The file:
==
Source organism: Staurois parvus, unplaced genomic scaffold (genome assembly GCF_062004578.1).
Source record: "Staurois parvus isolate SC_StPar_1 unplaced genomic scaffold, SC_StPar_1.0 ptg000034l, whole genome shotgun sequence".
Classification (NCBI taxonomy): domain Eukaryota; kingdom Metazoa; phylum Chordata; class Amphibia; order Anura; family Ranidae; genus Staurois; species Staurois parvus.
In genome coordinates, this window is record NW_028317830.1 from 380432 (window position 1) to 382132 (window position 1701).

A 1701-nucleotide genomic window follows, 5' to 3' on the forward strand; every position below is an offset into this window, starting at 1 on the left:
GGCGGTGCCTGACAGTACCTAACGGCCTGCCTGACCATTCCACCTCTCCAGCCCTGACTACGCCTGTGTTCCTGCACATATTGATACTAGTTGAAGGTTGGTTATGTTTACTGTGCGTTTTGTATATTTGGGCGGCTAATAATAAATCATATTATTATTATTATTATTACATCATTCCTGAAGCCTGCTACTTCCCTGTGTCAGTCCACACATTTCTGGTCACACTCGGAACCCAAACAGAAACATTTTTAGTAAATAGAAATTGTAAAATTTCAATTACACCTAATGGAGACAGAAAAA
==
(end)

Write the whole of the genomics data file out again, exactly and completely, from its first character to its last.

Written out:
Source organism: Staurois parvus, unplaced genomic scaffold (genome assembly GCF_062004578.1).
Source record: "Staurois parvus isolate SC_StPar_1 unplaced genomic scaffold, SC_StPar_1.0 ptg000034l, whole genome shotgun sequence".
Classification (NCBI taxonomy): domain Eukaryota; kingdom Metazoa; phylum Chordata; class Amphibia; order Anura; family Ranidae; genus Staurois; species Staurois parvus.
In genome coordinates, this window is record NW_028317830.1 from 380432 (window position 1) to 382132 (window position 1701).

A 1701-nucleotide genomic window follows, 5' to 3' on the forward strand; every position below is an offset into this window, starting at 1 on the left:
GGCGGTGCCTGACAGTACCTAACGGCCTGCCTGACCATTCCACCTCTCCAGCCCTGACTACGCCTGTGTTCCTGCACATATTGATACTAGTTGAAGGTTGGTTATGTTTACTGTGCGTTTTGTATATTTGGGCGGCTAATAATAAATCATATTATTATTATTATTATTACATCATTCCTGAAGCCTGCTACTTCCCTGTGTCAGTCCACACATTTCTGGTCACACTCGGAACCCAAACAGAAACATTTTTAGTAAATAGAAATTGTAAAATTTCAATTACACCTAATGGAGACAGAAAAA